This is my new BFF! (Thankfully there are no jealously in heaven because I currently have those cheesy "best friends forever" necklaces traded with Teresa of Avila, Therese of Lisieux, Mary Magdalene and now Elizabeth of the Trinity. I only ADD new saint buddies to my entourage, I never delete them!)
When your close you can call her "Sabeth", as in "eli-Zabeth"-- her childhood nickname.
She's a new Blessed (the step before becoming a recognized Saint) recently recognized by our buddy Blessed John Paul the Great. (Did you know that JP II was a Third Order Carmelite like me!!! Seriously! He made us like a THOUSAND Carmelite Saints during his time as pope. I love it because our Carmelite Saints basically never "did anything." Most of them sat around, loved God, barely wrote a scribble, and died young. I sort of feel like "it takes a Carmelite to recognize a Carmelite" so I'm glad he fast tracked a bunch of new Carmelite Saints for us.)
She is a contemporary Carmelite of Therese of Lisieux. They are both French nuns from basically the same geographical area. Elizabeth received "the Story of a Soul" during her novitiate (when it was not yet widely available) and was very much impacted by St. Therese's "little way."
Here is the thing, Blessed Elizabeth is ACTUALLY cooler as a saint for those of us "in the world." My retreat master described her as "a post-modern saint, as compared to St. Therese who was a modern saint." Blessed Elizabeth's theology foreshadowed the Vatican Two Council which placed equal value on all the sacraments. In other words, while St. Therese is begging God to let her Sister come into the convent since "there is nothing good in the World." Blessed Elizabeth is thanking God for her Sister's marriage. She believed that Marriage and Religious Life (being a Nun) were both equally valued paths to reach God. One wasn't better than the other.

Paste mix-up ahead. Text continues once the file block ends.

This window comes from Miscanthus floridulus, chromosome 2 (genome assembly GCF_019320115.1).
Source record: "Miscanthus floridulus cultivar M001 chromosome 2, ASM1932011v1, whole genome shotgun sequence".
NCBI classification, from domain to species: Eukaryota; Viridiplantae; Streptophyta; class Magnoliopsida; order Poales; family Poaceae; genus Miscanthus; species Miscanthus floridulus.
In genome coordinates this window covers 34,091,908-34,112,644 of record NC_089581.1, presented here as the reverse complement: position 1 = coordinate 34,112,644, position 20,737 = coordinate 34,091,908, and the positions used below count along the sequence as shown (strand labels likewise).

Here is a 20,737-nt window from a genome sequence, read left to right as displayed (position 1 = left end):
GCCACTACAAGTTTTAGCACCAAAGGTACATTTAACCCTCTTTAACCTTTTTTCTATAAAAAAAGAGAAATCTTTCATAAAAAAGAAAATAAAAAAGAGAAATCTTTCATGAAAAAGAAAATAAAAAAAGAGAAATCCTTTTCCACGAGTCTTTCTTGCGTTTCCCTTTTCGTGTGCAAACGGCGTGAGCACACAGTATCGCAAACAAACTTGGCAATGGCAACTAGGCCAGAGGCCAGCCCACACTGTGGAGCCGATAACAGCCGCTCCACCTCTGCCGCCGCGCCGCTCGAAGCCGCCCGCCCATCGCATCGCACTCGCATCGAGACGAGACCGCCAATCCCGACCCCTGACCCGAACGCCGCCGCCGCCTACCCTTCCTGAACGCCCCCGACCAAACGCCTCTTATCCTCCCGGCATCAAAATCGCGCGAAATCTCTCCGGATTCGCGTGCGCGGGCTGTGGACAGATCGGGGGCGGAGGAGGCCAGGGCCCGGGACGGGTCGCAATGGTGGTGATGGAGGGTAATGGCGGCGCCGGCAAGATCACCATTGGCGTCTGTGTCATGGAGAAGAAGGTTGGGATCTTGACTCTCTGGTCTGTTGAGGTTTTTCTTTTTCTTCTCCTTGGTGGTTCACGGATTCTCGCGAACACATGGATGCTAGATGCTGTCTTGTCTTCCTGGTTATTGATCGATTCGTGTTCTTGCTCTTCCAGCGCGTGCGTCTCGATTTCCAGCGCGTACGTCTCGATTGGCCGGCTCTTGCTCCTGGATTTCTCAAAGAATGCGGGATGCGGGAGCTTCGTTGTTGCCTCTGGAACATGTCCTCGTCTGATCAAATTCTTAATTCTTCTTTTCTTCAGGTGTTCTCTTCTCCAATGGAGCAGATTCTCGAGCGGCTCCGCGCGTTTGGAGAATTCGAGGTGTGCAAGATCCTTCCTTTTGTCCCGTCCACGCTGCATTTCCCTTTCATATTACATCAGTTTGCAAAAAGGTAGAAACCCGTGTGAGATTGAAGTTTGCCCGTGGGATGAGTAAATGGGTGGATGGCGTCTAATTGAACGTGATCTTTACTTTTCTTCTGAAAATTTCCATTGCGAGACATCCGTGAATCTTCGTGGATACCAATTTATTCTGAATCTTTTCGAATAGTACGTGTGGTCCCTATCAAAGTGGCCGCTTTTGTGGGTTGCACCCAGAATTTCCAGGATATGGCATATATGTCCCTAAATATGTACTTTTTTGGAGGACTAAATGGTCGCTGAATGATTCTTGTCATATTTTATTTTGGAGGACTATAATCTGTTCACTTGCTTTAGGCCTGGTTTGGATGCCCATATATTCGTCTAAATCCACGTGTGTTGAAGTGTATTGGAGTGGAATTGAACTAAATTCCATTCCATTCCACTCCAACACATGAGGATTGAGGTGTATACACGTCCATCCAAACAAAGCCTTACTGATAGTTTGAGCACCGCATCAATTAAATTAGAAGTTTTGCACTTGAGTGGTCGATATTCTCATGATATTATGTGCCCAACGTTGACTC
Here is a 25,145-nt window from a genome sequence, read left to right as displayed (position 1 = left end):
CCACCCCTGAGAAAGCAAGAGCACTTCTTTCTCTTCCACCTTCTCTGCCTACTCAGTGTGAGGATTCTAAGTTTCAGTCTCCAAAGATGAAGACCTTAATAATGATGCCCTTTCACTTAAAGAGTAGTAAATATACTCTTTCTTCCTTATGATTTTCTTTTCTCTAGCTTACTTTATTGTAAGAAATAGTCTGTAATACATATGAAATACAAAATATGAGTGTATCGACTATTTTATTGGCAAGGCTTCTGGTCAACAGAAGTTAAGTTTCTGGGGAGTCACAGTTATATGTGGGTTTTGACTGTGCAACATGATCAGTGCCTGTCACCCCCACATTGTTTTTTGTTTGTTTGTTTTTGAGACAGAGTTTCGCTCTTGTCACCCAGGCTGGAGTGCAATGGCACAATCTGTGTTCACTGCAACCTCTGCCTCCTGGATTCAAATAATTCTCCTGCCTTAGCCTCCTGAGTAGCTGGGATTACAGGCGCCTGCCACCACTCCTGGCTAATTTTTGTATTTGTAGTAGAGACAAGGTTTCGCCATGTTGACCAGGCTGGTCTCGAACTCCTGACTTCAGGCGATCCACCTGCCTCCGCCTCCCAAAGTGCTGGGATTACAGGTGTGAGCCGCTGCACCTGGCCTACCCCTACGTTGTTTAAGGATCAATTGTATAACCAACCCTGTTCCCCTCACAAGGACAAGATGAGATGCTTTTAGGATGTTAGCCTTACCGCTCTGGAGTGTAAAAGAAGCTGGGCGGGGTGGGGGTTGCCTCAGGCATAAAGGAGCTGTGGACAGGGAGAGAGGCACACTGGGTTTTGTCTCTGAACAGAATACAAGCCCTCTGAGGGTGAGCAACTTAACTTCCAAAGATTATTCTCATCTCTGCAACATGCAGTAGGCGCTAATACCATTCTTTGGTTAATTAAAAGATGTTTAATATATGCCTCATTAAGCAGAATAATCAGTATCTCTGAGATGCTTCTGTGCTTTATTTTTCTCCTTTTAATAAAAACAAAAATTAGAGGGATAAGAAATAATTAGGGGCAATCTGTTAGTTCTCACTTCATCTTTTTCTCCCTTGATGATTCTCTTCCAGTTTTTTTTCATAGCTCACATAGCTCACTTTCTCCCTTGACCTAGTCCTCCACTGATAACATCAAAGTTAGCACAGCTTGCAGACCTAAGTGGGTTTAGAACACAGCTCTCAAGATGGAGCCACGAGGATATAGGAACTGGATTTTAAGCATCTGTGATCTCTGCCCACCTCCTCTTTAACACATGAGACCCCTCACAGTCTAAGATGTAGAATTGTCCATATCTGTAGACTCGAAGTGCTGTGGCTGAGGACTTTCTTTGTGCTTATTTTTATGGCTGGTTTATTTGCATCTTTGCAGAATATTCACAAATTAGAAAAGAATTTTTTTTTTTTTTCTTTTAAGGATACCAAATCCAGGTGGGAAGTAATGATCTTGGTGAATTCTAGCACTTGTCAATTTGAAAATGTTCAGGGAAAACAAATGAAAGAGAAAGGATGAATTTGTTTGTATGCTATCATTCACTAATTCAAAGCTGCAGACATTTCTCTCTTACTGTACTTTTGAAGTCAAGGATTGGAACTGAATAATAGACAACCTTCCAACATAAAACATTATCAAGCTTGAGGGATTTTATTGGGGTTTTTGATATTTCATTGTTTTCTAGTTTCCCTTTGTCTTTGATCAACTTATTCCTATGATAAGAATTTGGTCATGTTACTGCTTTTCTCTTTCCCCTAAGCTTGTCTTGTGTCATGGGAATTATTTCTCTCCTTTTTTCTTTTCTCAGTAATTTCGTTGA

So when Elizabeth wrote to her friends who were "in the world" she wrote with friendliness and dignity. She assumed that the insights that she gained in Carmel were of equal validity to her friends lives outside the convent.
Elizabeth knew that her Sister's life as a married woman with many children was different from her life as a cloistered Carmelite nun--but she believed whole heartedly that they could have the same intimate experience of God in their every day life.
It's very inspiring to read Elizabeth. She wrote intimate letters to her Sister, her Mother and her friends. When you read her letters its easy to imagine her as your trusted Sister, your holy daughter or your dear friend. She frets about teething babies, and a niece's sore finger. In fact there is a super fun letter written basically on her deathbed where she writes for 3 pages about the wonderful delights of spiritual union with God, and then abruptly says "So happy your daughter's finger is healing nicely." Because that is typical of my bff Elizabeth. Completely in rapture with the highest part of heaven and also intimately grounded with the little joys in the midst of the "daily grind" of life on earth.
I find her inspiring.
Oh and it helps that she has my sensitive personality. She was a natural chatterbox who feel deeply in love with Silence. And she had terrible temper tantrums that she learned to control only through grace.
Of course, 'Sabeth made a complete transformation of her natural sins by her First Confession at age 11 and I'm still very much "the old Abby" at age 36. But I feel encouraged that there is a saint who "gets me" and that piety can come, even to those who are not naturally "peaceable, still or quiet."
If you'd like to read Elizabeth's letters (which I affectionately call "her 1905 blog") you can order it here.